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Failure To Obey Traffic Control Device in Portland, Oregon

On Lawyer & Legal » Traffic Law

2,853 words with 2 Comments; publish: Sat, 23 Feb 2008 12:06:00 GMT; (80093.75, « »)

How can it be my fault if the intersection was clear when I began my turn?

I was driving my van and going to turn left at a T intersection. I stopped and looked both ways two times. The first time I was behind the stop sign and the second I was infront of the stop sign. It was all clear. I use this intersection frequently. I made sure it was clear both ways. I pulled out in the intersection to make the left hand turn. As I was still in the intersection, but almost all the way through, a car stuck my driver side at the rear end of my van. The impact cause my vehicle to slide a bit and then I straigtened my van out.

I was sited (in Portland Oregon) for failure to obey a traffic control device, a stop sign. How can it be my fault if the intersection was clear when I began my turn? She impacted the rear side of my vehicle. I have pictures to show her 56 feet of skid marks and a video tape.

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  • 2 Comments
    • If you are entering an intersection where the other vehicle has right-of-way, and you fail to see the other vehicle before entering the intersection such that an accident results, it is typical for you to receive a ticket.
      #1; Mon, 25 Feb 2008 11:41:00 GMT
    • Aaron is quite correct, but here are some details. The law in OR states
      Quoting
      811.260 Appropriate driver responses to traffic control devices. This section establishes appropriate driver responses to specific traffic control devices for purposes of ORS 811.265. Authority to place traffic control devices is established under ORS 810.210. Except when acting under the direction of a police officer that contradicts this section, a driver is in violation of ORS 811.265 if the driver makes a response to traffic control devices that is not permitted under the following:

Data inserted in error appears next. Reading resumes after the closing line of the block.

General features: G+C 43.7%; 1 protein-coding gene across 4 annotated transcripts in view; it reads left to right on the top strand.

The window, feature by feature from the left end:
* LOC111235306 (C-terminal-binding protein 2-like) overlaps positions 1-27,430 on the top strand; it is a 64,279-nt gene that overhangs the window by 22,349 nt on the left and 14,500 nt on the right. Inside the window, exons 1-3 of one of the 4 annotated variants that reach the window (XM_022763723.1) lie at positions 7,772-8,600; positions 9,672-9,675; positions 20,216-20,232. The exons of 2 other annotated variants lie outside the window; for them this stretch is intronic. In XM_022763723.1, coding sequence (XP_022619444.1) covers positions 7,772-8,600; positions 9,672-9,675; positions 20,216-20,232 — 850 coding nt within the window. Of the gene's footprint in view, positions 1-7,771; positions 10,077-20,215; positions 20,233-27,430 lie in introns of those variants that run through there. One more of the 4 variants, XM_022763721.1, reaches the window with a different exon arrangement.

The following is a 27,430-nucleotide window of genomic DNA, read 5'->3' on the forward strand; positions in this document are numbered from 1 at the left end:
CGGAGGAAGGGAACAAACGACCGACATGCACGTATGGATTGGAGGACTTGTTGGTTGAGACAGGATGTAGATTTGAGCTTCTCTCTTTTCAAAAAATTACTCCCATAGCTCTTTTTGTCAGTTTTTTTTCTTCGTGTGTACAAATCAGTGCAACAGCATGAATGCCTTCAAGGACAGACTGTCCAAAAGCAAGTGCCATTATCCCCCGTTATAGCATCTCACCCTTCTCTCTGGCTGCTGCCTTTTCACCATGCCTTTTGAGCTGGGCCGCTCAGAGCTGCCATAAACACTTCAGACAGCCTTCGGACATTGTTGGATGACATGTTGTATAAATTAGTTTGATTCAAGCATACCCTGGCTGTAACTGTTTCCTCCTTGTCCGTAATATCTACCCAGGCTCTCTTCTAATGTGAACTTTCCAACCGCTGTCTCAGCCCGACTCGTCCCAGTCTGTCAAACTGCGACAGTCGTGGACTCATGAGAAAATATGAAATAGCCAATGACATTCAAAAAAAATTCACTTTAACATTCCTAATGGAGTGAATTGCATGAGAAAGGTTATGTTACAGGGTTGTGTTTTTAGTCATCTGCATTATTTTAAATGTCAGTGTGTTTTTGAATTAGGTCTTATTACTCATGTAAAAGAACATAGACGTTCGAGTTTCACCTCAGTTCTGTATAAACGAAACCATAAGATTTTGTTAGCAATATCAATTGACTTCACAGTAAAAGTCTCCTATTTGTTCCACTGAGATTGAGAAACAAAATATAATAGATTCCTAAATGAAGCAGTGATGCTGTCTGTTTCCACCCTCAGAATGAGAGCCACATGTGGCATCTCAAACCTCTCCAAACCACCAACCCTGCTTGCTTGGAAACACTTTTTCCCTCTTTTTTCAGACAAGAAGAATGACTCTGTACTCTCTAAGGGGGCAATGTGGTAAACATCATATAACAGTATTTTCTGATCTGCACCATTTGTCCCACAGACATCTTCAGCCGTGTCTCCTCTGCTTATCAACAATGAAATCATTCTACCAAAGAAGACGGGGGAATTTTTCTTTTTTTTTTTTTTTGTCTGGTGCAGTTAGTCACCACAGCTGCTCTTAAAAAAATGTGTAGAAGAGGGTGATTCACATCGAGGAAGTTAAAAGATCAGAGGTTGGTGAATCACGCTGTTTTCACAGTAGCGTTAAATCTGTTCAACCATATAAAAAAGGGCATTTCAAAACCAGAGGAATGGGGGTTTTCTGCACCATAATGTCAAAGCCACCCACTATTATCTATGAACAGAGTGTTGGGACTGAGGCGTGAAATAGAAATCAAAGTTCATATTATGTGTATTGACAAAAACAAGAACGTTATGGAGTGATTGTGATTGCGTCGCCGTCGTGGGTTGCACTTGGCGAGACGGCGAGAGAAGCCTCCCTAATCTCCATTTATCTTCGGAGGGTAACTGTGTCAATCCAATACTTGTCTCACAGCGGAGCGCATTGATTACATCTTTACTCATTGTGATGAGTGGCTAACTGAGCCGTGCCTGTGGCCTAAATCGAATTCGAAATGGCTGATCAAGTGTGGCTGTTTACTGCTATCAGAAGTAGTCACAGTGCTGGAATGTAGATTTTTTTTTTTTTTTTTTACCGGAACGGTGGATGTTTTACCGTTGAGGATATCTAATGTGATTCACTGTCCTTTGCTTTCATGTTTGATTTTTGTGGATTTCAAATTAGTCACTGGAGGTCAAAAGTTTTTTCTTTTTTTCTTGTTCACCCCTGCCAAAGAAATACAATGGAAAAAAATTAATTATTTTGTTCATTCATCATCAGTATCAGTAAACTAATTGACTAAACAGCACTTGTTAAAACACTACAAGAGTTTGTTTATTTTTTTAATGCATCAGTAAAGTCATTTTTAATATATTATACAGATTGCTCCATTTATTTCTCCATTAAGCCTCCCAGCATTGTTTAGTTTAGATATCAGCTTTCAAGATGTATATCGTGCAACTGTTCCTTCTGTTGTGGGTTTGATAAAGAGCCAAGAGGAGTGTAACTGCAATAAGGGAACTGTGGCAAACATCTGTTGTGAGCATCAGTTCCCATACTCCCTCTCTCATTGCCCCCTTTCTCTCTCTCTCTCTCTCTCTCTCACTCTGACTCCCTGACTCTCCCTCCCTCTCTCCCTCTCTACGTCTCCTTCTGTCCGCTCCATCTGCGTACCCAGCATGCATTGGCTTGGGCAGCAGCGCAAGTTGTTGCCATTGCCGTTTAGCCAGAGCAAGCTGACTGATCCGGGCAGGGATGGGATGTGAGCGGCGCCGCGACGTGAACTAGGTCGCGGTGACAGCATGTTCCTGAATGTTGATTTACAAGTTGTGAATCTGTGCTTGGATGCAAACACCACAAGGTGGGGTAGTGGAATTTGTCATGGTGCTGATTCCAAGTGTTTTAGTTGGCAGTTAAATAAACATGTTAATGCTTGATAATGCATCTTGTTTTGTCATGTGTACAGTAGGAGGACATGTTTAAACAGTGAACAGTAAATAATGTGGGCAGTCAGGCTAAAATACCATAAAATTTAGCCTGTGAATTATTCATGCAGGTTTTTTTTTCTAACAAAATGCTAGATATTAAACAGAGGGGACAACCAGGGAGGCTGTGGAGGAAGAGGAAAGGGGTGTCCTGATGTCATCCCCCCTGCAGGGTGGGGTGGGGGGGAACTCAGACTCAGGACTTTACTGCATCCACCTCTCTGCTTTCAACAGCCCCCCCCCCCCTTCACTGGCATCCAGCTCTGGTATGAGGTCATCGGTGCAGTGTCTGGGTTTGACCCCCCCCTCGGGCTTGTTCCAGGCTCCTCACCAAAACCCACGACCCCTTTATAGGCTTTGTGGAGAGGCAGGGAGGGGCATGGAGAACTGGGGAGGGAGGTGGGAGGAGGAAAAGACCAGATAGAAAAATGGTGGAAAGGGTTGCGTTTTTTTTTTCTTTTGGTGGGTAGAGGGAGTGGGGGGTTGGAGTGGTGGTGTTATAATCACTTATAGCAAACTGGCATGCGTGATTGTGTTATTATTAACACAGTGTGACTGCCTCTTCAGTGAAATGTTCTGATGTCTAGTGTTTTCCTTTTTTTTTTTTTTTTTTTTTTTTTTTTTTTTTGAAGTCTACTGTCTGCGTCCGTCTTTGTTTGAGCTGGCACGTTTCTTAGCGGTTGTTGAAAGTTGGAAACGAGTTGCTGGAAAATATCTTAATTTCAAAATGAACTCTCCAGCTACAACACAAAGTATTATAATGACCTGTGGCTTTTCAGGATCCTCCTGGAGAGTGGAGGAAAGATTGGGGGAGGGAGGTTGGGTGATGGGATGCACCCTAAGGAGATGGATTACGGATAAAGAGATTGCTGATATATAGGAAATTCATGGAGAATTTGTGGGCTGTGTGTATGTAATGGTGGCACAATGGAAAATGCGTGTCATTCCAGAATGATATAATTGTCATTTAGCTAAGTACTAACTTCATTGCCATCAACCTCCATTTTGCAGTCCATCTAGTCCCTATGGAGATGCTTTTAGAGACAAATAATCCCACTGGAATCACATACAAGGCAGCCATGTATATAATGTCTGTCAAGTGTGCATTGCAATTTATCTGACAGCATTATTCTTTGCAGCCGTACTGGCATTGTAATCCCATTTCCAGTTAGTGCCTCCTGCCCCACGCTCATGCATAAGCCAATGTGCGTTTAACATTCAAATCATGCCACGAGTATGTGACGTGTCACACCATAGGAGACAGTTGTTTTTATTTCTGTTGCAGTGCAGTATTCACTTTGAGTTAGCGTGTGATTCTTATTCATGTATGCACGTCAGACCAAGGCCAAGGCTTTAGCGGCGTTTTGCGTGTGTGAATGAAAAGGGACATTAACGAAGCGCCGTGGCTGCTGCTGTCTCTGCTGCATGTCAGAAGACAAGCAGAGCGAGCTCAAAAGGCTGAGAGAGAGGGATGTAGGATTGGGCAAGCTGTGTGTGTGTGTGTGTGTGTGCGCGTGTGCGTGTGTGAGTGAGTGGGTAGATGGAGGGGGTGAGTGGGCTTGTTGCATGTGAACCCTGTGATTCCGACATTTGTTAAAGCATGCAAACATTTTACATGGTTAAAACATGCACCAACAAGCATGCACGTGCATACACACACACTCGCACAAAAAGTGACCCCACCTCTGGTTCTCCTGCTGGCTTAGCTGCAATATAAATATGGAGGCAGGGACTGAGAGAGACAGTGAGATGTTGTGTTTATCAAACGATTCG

...

      (11) Stop signs. A driver approaching a stop sign shall stop at a clearly marked stop line, but if none, before entering the marked crosswalk on the near side of the intersection or, if there is no marked crosswalk, then at the point nearest the intersecting roadway where the driver has a view of approaching traffic on the intersecting roadway before entering it. After stopping, the driver shall yield the right of way to any vehicle in the intersection or approaching so closely as to constitute an immediate hazard during the time when the driver is moving across or within the intersection.

      I'm not sure about OR, but in WA an accident is usually considered prima facie evidence that there was, indeed, an "immediate hazard". The skid marks indicate that the other driver was actually trying to avoid the accident -- something that will count heavily in her favor when the insurance companies start assessing fault.

      Barry

      #2; Mon, 25 Feb 2008 13:38:00 GMT